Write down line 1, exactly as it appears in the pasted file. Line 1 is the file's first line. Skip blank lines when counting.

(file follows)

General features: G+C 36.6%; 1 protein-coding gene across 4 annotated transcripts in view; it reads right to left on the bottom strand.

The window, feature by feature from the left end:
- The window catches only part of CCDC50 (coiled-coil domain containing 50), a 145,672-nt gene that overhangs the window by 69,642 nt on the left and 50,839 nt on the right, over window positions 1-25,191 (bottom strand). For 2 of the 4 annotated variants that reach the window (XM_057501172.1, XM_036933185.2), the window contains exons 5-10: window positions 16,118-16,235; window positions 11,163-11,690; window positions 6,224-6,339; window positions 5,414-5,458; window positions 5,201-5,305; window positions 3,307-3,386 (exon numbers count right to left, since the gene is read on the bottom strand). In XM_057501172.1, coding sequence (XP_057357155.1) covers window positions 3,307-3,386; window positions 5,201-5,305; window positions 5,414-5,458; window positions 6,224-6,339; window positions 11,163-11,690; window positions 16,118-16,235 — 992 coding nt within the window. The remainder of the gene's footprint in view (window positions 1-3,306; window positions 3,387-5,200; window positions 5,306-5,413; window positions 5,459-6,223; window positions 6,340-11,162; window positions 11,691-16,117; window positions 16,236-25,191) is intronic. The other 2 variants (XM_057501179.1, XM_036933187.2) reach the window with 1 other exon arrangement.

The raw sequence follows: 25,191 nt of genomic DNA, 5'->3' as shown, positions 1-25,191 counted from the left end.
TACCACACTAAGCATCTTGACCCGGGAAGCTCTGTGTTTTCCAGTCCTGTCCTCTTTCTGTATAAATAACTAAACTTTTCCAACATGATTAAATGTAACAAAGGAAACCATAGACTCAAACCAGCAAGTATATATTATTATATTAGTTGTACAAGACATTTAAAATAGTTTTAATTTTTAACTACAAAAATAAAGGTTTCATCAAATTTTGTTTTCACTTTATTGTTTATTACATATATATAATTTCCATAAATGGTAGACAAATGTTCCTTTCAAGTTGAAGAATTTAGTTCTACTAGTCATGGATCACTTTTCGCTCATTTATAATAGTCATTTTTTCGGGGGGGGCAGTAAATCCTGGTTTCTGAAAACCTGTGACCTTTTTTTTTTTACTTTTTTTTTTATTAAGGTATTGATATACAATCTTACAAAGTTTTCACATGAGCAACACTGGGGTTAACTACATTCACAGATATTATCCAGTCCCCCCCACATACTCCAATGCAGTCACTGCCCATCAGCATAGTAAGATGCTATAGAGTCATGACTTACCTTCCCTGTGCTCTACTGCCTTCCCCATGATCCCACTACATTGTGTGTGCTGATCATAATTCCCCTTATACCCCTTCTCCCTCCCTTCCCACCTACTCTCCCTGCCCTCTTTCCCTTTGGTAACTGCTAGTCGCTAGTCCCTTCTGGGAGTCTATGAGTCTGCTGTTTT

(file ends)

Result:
General features: G+C 36.6%; 1 protein-coding gene across 4 annotated transcripts in view; it reads right to left on the bottom strand.